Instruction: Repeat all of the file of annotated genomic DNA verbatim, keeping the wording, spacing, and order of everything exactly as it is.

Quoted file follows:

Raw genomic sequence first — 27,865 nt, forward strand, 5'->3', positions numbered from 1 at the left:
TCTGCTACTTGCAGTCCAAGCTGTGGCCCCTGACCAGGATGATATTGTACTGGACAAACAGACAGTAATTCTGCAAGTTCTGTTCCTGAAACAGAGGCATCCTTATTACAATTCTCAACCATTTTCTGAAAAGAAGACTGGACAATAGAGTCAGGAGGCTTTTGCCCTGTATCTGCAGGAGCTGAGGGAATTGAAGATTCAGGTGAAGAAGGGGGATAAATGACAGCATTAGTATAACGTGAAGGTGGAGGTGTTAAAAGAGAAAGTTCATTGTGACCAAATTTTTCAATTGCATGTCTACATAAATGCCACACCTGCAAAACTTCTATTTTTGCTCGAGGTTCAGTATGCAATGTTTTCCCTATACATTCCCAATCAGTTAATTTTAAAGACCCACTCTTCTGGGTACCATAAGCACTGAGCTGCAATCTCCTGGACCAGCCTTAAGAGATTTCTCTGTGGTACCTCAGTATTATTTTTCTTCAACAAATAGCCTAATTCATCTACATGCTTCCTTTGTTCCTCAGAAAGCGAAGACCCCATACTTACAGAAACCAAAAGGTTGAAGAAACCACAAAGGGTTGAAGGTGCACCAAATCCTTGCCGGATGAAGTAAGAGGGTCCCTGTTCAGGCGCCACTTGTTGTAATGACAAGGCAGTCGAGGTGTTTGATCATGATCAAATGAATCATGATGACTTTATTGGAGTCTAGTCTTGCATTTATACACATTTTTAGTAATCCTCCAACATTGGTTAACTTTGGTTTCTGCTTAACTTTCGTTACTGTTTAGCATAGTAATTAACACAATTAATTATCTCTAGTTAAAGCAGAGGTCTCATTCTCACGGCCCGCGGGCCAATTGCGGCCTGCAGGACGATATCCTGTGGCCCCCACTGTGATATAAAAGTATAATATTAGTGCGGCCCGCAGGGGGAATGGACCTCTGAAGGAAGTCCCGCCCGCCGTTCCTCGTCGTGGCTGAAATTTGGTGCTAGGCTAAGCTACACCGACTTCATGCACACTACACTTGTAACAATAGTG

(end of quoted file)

Raw genomic sequence first — 27,865 nt, forward strand, 5'->3', positions numbered from 1 at the left:
TCTGCTACTTGCAGTCCAAGCTGTGGCCCCTGACCAGGATGATATTGTACTGGACAAACAGACAGTAATTCTGCAAGTTCTGTTCCTGAAACAGAGGCATCCTTATTACAATTCTCAACCATTTTCTGAAAAGAAGACTGGACAATAGAGTCAGGAGGCTTTTGCCCTGTATCTGCAGGAGCTGAGGGAATTGAAGATTCAGGTGAAGAAGGGGGATAAATGACAGCATTAGTATAACGTGAAGGTGGAGGTGTTAAAAGAGAAAGTTCATTGTGACCAAATTTTTCAATTGCATGTCTACATAAATGCCACACCTGCAAAACTTCTATTTTTGCTCGAGGTTCAGTATGCAATGTTTTCCCTATACATTCCCAATCAGTTAATTTTAAAGACCCACTCTTCTGGGTACCATAAGCACTGAGCTGCAATCTCCTGGACCAGCCTTAAGAGATTTCTCTGTGGTACCTCAGTATTATTTTTCTTCAACAAATAGCCTAATTCATCTACATGCTTCCTTTGTTCCTCAGAAAGCGAAGACCCCATACTTACAGAAACCAAAAGGTTGAAGAAACCACAAAGGGTTGAAGGTGCACCAAATCCTTGCCGGATGAAGTAAGAGGGTCCCTGTTCAGGCGCCACTTGTTGTAATGACAAGGCAGTCGAGGTGTTTGATCATGATCAAATGAATCATGATGACTTTATTGGAGTCTAGTCTTGCATTTATACACATTTTTAGTAATCCTCCAACATTGGTTAACTTTGGTTTCTGCTTAACTTTCGTTACTGTTTAGCATAGTAATTAACACAATTAATTATCTCTAGTTAAAGCAGAGGTCTCATTCTCACGGCCCGCGGGCCAATTGCGGCCTGCAGGACGATATCCTGTGGCCCCCACTGTGATATAAAAGTATAATATTAGTGCGGCCCGCAGGGGGAATGGACCTCTGAAGGAAGTCCCGCCCGCCGTTCCTCGTCGTGGCTGAAATTTGGTGCTAGGCTAAGCTACACCGACTTCATGCACACTACACTTGTAACAATAGTG